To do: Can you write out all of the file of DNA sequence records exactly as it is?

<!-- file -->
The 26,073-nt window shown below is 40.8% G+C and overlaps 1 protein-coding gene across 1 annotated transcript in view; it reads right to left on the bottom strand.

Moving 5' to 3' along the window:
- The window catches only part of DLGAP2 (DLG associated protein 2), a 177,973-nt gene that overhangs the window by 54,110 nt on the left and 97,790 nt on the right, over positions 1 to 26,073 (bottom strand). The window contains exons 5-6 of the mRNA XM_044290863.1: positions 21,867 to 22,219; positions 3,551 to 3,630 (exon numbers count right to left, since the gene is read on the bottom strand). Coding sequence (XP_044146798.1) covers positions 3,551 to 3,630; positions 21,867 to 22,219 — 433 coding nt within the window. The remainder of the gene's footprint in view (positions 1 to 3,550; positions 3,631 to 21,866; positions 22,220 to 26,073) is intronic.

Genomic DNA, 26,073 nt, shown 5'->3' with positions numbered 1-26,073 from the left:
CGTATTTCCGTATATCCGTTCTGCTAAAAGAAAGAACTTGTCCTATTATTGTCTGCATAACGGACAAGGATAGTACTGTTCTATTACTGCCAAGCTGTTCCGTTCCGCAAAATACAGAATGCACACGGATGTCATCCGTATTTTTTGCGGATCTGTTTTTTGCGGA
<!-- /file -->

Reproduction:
The 26,073-nt window shown below is 40.8% G+C and overlaps 1 protein-coding gene across 1 annotated transcript in view; it reads right to left on the bottom strand.

Moving 5' to 3' along the window:
- The window catches only part of DLGAP2 (DLG associated protein 2), a 177,973-nt gene that overhangs the window by 54,110 nt on the left and 97,790 nt on the right, over positions 1 to 26,073 (bottom strand). The window contains exons 5-6 of the mRNA XM_044290863.1: positions 21,867 to 22,219; positions 3,551 to 3,630 (exon numbers count right to left, since the gene is read on the bottom strand). Coding sequence (XP_044146798.1) covers positions 3,551 to 3,630; positions 21,867 to 22,219 — 433 coding nt within the window. The remainder of the gene's footprint in view (positions 1 to 3,550; positions 3,631 to 21,866; positions 22,220 to 26,073) is intronic.

Genomic DNA, 26,073 nt, shown 5'->3' with positions numbered 1-26,073 from the left:
CGTATTTCCGTATATCCGTTCTGCTAAAAGAAAGAACTTGTCCTATTATTGTCTGCATAACGGACAAGGATAGTACTGTTCTATTACTGCCAAGCTGTTCCGTTCCGCAAAATACAGAATGCACACGGATGTCATCCGTATTTTTTGCGGATCTGTTTTTTGCGGA